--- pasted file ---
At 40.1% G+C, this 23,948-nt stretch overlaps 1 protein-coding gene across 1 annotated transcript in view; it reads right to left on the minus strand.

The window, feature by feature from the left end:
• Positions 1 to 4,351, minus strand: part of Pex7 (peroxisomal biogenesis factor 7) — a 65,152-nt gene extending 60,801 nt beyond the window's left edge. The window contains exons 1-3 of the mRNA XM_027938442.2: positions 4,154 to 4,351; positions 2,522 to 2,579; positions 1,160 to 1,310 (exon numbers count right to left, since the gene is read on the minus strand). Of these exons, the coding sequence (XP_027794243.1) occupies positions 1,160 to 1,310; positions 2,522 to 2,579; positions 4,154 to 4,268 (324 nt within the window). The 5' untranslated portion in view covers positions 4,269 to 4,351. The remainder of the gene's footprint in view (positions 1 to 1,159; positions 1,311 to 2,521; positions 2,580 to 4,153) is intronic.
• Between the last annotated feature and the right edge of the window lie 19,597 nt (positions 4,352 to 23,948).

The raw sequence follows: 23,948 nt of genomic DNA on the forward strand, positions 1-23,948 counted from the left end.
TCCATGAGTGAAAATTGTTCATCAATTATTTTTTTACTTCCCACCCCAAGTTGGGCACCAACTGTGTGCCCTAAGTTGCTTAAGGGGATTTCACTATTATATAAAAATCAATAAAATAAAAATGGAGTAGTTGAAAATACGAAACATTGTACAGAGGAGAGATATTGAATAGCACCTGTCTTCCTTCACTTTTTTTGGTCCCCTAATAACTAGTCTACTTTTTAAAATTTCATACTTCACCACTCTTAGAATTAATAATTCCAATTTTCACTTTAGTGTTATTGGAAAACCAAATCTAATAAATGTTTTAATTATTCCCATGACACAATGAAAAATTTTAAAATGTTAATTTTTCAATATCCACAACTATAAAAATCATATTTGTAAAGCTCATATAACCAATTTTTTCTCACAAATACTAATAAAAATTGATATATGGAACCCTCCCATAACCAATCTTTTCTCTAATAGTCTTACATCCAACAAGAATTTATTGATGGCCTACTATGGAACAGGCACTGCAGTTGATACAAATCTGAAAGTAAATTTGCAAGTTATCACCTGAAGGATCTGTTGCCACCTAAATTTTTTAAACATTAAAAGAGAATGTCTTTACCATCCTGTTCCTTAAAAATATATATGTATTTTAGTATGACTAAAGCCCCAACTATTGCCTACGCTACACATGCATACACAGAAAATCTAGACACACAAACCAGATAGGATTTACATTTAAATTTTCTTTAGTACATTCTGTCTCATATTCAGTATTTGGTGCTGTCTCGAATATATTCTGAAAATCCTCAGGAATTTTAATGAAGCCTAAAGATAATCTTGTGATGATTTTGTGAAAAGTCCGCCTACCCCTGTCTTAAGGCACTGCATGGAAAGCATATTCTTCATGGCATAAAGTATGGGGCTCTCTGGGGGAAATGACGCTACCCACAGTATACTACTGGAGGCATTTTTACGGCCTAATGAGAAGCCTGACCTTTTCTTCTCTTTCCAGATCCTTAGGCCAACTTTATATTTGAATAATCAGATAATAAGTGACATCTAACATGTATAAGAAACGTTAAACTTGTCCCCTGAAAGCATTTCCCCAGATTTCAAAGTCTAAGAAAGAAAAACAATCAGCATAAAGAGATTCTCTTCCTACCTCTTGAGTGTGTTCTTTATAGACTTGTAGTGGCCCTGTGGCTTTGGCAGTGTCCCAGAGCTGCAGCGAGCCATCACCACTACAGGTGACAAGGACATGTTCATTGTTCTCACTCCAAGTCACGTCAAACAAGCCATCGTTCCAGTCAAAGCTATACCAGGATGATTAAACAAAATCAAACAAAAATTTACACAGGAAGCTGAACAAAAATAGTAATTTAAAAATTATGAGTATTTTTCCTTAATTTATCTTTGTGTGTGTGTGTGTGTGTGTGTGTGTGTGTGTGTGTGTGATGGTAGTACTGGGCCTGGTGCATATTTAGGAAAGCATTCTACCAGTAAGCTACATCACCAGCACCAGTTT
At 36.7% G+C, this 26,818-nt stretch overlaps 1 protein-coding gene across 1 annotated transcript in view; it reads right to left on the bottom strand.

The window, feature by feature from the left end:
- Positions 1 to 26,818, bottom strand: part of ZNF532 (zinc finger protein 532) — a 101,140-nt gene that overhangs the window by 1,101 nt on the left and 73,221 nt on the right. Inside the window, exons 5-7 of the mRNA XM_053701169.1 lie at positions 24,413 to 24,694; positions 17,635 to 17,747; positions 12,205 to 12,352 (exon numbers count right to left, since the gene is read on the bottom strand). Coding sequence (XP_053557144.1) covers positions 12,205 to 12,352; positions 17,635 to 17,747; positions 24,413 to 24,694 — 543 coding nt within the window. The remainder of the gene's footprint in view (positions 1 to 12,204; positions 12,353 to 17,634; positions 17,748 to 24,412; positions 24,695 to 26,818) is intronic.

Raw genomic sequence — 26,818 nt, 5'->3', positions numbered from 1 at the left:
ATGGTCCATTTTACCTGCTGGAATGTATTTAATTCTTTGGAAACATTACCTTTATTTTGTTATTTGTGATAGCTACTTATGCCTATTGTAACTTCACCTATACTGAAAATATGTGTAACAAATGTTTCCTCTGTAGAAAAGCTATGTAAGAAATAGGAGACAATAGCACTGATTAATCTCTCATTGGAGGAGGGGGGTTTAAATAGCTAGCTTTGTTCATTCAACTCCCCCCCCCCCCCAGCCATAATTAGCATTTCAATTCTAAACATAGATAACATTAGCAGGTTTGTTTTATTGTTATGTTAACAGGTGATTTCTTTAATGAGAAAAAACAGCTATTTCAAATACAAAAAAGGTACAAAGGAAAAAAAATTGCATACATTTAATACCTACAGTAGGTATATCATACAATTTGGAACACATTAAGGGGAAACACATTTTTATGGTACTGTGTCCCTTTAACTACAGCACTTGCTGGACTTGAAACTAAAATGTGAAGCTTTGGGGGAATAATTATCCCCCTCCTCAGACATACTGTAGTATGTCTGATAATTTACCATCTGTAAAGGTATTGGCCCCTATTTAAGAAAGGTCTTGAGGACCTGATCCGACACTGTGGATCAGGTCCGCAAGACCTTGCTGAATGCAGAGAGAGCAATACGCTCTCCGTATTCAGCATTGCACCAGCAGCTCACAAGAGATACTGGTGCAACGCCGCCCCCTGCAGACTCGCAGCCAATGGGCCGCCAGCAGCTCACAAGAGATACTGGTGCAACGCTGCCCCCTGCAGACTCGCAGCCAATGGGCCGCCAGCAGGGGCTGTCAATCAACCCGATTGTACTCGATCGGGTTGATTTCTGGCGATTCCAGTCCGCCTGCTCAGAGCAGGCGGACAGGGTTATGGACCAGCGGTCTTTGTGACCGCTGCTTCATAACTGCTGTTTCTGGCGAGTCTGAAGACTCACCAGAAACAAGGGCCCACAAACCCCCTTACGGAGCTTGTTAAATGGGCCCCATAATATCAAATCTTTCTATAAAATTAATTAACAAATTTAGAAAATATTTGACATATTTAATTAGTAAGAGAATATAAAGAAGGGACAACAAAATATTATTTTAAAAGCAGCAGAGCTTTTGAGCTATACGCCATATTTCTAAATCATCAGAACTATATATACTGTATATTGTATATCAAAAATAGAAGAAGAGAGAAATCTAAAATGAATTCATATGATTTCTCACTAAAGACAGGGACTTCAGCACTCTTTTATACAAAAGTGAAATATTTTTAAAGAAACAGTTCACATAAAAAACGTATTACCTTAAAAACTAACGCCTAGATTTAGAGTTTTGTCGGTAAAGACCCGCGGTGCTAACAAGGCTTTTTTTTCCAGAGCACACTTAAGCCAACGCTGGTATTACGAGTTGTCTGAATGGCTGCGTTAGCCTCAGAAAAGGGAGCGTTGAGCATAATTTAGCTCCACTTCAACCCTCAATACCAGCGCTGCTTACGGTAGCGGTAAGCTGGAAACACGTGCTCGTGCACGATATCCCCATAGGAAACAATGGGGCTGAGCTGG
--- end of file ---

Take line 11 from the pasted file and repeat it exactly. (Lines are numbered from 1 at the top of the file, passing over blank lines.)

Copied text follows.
ATGGTCCATTTTACCTGCTGGAATGTATTTAATTCTTTGGAAACATTACCTTTATTTTGTTATTTGTGATAGCTACTTATGCCTATTGTAACTTCACCTATACTGAAAATATGTGTAACAAATGTTTCCTCTGTAGAAAAGCTATGTAAGAAATAGGAGACAATAGCACTGATTAATCTCTCATTGGAGGAGGGGGGTTTAAATAGCTAGCTTTGTTCATTCAACTCCCCCCCCCCCCCAGCCATAATTAGCATTTCAATTCTAAACATAGATAACATTAGCAGGTTTGTTTTATTGTTATGTTAACAGGTGATTTCTTTAATGAGAAAAAACAGCTATTTCAAATACAAAAAAGGTACAAAGGAAAAAAAATTGCATACATTTAATACCTACAGTAGGTATATCATACAATTTGGAACACATTAAGGGGAAACACATTTTTATGGTACTGTGTCCCTTTAACTACAGCACTTGCTGGACTTGAAACTAAAATGTGAAGCTTTGGGGGAATAATTATCCCCCTCCTCAGACATACTGTAGTATGTCTGATAATTTACCATCTGTAAAGGTATTGGCCCCTATTTAAGAAAGGTCTTGAGGACCTGATCCGACACTGTGGATCAGGTCCGCAAGACCTTGCTGAATGCAGAGAGAGCAATACGCTCTCCGTATTCAGCATTGCACCAGCAGCTCACAAGAGATACTGGTGCAACGCCGCCCCCTGCAGACTCGCAGCCAATGGGCCGCCAGCAGCTCACAAGAGATACTGGTGCAACGCTGCCCCCTGCAGACTCGCAGCCAATGGGCCGCCAGCAGGGGCTGTCAATCAACCCGATTGTACTCGATCGGGTTGATTTCTGGCGATTCCAGTCCGCCTGCTCAGAGCAGGCGGACAGGGTTATGGACCAGCGGTCTTTGTGACCGCTGCTTCATAACTGCTGTTTCTGGCGAGTCTGAAGACTCACCAGAAACAAGGGCCCACAAACCCCCTTACGGAGCTTGTTAAATGGGCCCCATAATATCAAATCTTTCTATAAAATTAATTAACAAATTTAGAAAATATTTGACATATTTAATTAGTAAGAGAATATAAAGAAGGGACAACAAAATATTATTTTAAAAGCAGCAGAGCTTTTGAGCTATACGCCATATTTCTAAATCATCAGAACTATATATACTGTATATTGTATATCAAAAATAGAAGAAGAGAGAAATCTAAAATGAATTCATATGATTTCTCACTAAAGACAGGGACTTCAGCACTCTTTTATACAAAAGTGAAATATTTTTAAAGAAACAGTTCACATAAAAAACGTATTACCTTAAAAACTAACGCCTAGATTTAGAGTTTTGTCGGTAAAGACCCGCGGTGCTAACAAGGCTTTTTTTTCCAGAGCACACTTAAGCCAACGCTGGTATTACGAGTTGTCTGAATGGCTGCGTTAGCCTCAGAAAAGGGAGCGTTGAGCATAATTTAGCTCCACTTCAACCCTCAATACCAGCGCTGCTTACGGTAGCGGTAAGCTGGAAACACGTGCTCGTGCACGATATCCCCATAGGAAACAATGGGGCTGAGCTGG